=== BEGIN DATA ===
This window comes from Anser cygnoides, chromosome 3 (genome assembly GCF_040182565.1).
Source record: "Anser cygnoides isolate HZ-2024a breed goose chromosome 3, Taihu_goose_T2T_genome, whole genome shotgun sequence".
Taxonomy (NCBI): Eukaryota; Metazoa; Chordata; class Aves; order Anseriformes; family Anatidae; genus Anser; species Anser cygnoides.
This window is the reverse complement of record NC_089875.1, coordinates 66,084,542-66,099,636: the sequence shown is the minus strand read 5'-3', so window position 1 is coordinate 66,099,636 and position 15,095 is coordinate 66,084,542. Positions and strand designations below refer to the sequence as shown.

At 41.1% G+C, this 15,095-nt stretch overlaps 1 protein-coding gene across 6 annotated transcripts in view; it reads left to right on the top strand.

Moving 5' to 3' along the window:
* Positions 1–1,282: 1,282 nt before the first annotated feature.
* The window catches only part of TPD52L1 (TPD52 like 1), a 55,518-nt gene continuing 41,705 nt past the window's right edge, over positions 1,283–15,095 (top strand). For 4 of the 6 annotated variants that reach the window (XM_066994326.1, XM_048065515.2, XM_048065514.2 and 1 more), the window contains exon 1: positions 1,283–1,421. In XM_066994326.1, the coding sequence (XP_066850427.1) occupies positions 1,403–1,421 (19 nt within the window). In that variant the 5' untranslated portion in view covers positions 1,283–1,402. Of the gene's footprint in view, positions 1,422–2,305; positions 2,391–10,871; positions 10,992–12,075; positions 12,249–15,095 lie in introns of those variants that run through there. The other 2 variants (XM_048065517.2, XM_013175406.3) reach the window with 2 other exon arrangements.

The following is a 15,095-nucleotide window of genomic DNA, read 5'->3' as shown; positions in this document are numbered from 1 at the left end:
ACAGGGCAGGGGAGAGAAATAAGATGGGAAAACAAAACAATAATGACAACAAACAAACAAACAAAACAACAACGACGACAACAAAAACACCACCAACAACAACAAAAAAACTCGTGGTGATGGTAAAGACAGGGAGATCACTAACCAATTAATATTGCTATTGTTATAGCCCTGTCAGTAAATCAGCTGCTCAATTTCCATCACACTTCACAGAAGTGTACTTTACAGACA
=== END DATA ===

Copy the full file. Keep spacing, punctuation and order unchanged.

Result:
This window comes from Anser cygnoides, chromosome 3 (genome assembly GCF_040182565.1).
Source record: "Anser cygnoides isolate HZ-2024a breed goose chromosome 3, Taihu_goose_T2T_genome, whole genome shotgun sequence".
Taxonomy (NCBI): Eukaryota; Metazoa; Chordata; class Aves; order Anseriformes; family Anatidae; genus Anser; species Anser cygnoides.
This window is the reverse complement of record NC_089875.1, coordinates 66,084,542-66,099,636: the sequence shown is the minus strand read 5'-3', so window position 1 is coordinate 66,099,636 and position 15,095 is coordinate 66,084,542. Positions and strand designations below refer to the sequence as shown.

At 41.1% G+C, this 15,095-nt stretch overlaps 1 protein-coding gene across 6 annotated transcripts in view; it reads left to right on the top strand.

Moving 5' to 3' along the window:
* Positions 1–1,282: 1,282 nt before the first annotated feature.
* The window catches only part of TPD52L1 (TPD52 like 1), a 55,518-nt gene continuing 41,705 nt past the window's right edge, over positions 1,283–15,095 (top strand). For 4 of the 6 annotated variants that reach the window (XM_066994326.1, XM_048065515.2, XM_048065514.2 and 1 more), the window contains exon 1: positions 1,283–1,421. In XM_066994326.1, the coding sequence (XP_066850427.1) occupies positions 1,403–1,421 (19 nt within the window). In that variant the 5' untranslated portion in view covers positions 1,283–1,402. Of the gene's footprint in view, positions 1,422–2,305; positions 2,391–10,871; positions 10,992–12,075; positions 12,249–15,095 lie in introns of those variants that run through there. The other 2 variants (XM_048065517.2, XM_013175406.3) reach the window with 2 other exon arrangements.

The following is a 15,095-nucleotide window of genomic DNA, read 5'->3' as shown; positions in this document are numbered from 1 at the left end:
ACAGGGCAGGGGAGAGAAATAAGATGGGAAAACAAAACAATAATGACAACAAACAAACAAACAAAACAACAACGACGACAACAAAAACACCACCAACAACAACAAAAAAACTCGTGGTGATGGTAAAGACAGGGAGATCACTAACCAATTAATATTGCTATTGTTATAGCCCTGTCAGTAAATCAGCTGCTCAATTTCCATCACACTTCACAGAAGTGTACTTTACAGACA